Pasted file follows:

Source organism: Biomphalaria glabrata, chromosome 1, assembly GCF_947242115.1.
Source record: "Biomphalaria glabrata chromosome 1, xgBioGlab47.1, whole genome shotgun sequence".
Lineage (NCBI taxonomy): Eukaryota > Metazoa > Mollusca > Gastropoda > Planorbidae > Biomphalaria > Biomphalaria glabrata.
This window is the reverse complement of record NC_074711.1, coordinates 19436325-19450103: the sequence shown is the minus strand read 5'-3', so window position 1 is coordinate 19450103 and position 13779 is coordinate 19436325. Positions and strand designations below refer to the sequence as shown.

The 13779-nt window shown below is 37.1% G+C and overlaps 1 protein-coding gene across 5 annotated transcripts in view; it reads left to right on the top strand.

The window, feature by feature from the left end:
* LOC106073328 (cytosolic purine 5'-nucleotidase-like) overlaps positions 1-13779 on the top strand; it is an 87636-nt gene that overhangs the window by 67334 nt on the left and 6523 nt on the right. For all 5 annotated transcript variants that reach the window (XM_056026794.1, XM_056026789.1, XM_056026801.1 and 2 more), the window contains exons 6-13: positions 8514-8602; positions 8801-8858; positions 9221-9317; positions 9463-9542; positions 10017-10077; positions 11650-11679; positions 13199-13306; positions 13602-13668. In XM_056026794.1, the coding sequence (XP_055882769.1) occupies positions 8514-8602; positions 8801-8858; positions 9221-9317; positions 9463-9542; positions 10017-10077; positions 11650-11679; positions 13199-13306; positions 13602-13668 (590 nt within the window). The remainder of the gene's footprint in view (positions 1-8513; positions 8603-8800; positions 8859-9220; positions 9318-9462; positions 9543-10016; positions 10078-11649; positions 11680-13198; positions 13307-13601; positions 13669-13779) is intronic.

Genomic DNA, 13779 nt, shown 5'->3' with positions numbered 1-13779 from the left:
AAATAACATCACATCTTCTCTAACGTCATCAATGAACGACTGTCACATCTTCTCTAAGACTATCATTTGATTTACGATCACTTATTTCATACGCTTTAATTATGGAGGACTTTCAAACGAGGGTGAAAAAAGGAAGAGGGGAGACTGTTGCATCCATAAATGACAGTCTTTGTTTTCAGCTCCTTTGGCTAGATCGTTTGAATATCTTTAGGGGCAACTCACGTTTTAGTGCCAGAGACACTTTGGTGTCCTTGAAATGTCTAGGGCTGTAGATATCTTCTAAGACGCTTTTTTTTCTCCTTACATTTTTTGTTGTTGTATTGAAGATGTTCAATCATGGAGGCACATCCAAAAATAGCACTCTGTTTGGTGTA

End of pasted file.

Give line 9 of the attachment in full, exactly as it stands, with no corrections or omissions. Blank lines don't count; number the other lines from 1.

AAATAACATCACATCTTCTCTAACGTCATCAATGAACGACTGTCACATCTTCTCTAAGACTATCATTTGATTTACGATCACTTATTTCATACGCTTTAATTATGGAGGACTTTCAAACGAGGGTGAAAAAAGGAAGAGGGGAGACTGTTGCATCCATAAATGACAGTCTTTGTTTTCAGCTCCTTTGGCTAGATCGTTTGAATATCTTTAGGGGCAACTCACGTTTTAGTGCCAGAGACACTTTGGTGTCCTTGAAATGTCTAGGGCTGTAGATATCTTCTAAGACGCTTTTTTTTCTCCTTACATTTTTTGTTGTTGTATTGAAGATGTTCAATCATGGAGGCACATCCAAAAATAGCACTCTGTTTGGTGTA